Additional incentives for buying an electric car are benefits for its owners. Free parking, a 1,000-ruble charge, which lasts for several weeks, the absence of a transport tax in Moscow and a number of other regions – all this makes owning a green car even more attractive. In addition, initiatives are constantly being made to allow electric cars to move on dedicated lanes and on toll roads for free. Such measures would make it possible to further increase the share of electric transport on Russian highways, which by 2030, according to the concept of the Ministry of Economic Development, should amount to at least 10%.

Making way for the AI

If the trend for electric vehicles has long been felt in the largest cities of Russia, then the development of smart transport is not yet so dynamic. And one of the main reasons is an outdated regulatory framework. Russia signed the 1968 Vienna Convention – a document that standardizes traffic rules and defines the basic characteristics of vehicles that travel on public roads. Among other things, the convention regulates the mandatory presence of a steering wheel, pedals and a driver who drives a vehicle. This norm is becoming a significant obstacle to the development of unmanned vehicles. That is why, in 2021, Russia, together with Belgium, Sweden, Switzerland and a number of other European countries, initiated a revision of the Vienna Convention. If the document is changed, the innovations will take effect in 1.5-2 years, and unmanned vehicles will be officially recognized as participants in the movement.

In addition to changes in the Vienna Convention, it is required to create its own regulatory framework governing the use of AI on the road. When using the term “drones”, it is important to clarify what type of vehicle is being referred to. We can mean concept cars such as the Volvo 360c or BMW INEXT, which are completely electric, do not provide for the presence of a steering wheel and pedals, move completely autonomously, and a person plays only one role in them – a passenger. On the other hand, we can talk about serial cars of world brands, on which a set of equipment is installed for movement in the “unmanned vehicle” mode. Such cars periodically require human intervention in the driving process. But a number of provisions related to AI vehicles are currently unclear in road legislation. If such a vehicle is involved in an accident, who is responsible: the manufacturer, the vendor that installed the equipment for autonomous use on it, or the operator? Finally, if we imagine that the car is completely autonomous, it is important to think over the mechanism of interaction with the traffic inspectors who will come to the scene in the event of an accident.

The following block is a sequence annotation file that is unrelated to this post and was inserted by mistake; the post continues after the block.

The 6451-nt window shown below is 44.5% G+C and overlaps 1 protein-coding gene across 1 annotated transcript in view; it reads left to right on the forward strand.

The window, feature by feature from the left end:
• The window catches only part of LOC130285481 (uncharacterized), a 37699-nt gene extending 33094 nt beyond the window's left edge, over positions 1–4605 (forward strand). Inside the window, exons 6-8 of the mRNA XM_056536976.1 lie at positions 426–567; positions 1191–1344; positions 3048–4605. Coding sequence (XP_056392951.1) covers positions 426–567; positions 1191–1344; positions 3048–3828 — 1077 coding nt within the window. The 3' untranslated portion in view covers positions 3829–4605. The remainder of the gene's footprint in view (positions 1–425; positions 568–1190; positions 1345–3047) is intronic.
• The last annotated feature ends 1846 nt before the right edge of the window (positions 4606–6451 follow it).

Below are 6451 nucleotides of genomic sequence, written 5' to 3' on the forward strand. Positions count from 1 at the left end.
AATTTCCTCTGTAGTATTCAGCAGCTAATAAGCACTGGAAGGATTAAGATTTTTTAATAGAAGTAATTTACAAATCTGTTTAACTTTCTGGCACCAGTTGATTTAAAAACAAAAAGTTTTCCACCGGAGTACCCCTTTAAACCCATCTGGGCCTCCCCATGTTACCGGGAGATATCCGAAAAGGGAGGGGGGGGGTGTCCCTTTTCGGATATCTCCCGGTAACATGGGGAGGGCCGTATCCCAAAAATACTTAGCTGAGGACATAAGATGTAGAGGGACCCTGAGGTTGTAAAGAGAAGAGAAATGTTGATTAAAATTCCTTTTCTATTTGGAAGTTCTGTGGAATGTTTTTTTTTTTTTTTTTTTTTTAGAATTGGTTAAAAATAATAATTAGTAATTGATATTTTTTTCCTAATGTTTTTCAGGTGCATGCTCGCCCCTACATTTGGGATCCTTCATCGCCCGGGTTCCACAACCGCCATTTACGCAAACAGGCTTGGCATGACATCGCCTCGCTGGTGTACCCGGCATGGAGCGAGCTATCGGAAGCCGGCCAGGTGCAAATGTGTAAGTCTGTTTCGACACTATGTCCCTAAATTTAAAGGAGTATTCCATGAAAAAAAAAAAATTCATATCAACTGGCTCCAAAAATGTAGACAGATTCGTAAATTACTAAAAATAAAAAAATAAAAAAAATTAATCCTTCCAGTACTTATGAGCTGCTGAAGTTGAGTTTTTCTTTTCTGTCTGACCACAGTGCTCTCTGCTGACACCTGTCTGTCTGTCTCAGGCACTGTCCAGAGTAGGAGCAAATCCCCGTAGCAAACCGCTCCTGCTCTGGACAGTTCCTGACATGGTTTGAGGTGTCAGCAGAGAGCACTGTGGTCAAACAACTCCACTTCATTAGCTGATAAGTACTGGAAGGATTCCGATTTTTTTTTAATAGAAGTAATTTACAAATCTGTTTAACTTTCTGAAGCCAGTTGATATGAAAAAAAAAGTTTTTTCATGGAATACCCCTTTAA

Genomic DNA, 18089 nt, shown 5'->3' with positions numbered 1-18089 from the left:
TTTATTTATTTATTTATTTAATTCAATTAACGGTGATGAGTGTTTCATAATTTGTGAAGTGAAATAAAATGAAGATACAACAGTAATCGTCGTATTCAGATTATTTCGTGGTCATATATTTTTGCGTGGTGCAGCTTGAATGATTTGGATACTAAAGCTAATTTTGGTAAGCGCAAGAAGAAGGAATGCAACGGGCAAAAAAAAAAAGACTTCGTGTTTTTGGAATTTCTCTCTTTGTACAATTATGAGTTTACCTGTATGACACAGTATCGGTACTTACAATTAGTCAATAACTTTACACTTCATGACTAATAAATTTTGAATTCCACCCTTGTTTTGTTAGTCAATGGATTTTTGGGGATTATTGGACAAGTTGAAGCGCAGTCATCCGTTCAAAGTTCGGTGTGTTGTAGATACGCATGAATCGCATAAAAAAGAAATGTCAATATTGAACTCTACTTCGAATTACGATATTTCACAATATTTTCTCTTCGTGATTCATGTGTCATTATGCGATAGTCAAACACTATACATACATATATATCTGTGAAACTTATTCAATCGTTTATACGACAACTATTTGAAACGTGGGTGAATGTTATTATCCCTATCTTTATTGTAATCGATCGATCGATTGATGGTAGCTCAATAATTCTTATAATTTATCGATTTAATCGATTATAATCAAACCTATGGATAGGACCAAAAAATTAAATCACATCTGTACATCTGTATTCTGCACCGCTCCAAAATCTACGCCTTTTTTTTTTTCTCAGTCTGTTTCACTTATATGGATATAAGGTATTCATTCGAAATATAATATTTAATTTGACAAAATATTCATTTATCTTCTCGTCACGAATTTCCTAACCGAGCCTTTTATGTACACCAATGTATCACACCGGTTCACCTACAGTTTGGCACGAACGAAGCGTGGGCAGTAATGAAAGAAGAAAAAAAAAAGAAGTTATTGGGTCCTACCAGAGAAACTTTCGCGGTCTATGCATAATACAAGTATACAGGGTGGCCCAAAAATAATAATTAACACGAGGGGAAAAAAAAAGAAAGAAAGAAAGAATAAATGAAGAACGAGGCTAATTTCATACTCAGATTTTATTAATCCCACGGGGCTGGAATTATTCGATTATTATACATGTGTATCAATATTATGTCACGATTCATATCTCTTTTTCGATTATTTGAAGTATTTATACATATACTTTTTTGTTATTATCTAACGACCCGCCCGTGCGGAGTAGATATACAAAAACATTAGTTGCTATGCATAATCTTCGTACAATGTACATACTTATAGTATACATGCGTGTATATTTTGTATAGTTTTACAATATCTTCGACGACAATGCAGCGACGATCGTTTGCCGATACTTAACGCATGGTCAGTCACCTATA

Already today, experiments are underway on public roads with the operation of smart cars, but with the presence of an engineer in the cabin, who can quickly intervene in the situation. After testing and processing the information received, the government plans to “create conditions” in certain regions for the admission of cars to the roads, which will move without a driver. It was previously assumed that testing of autonomous vehicles will become possible in 2021, and the entire experiment on the use of self-driving cars will last until 2022. At the same time, already this year, a bill will be developed that regulates the basic operating conditions for unmanned vehicles: requirements for their insurance, transportation of passengers and cargo, periods of technical inspection.

Russian companies joined the race to create AI cars and began testing developments at their own proving grounds. A number of companies are developing domestically assembled unmanned trucks, and by 2022 it is planned to create a specialized testing ground for unmanned vehicles. The location provides for 20 km of tracks that simulate various situations on the road. Also, elements of the “smart city” system will be installed at the test site, with which the tested car will interact.

Experts predict that 69% of vehicles will be able to “communicate” with each other by 2023. Improving such technologies will help accelerate the introduction of artificial intelligence on Russian roads. However, the development of high-speed Internet is becoming an important factor stimulating this process. This is especially important when cars interact with each other or with the smart city system to obtain information about the situation on the road. Of course, some cars already have autonomous modules that allow you to work without a connection, for example, if the car is in a tunnel and does not have access to the network. Still, the developers of fully autonomous cars rely on the fact that their vehicle will have access to the network and quickly exchange data with the rest of the road infrastructure.


Karice Dabule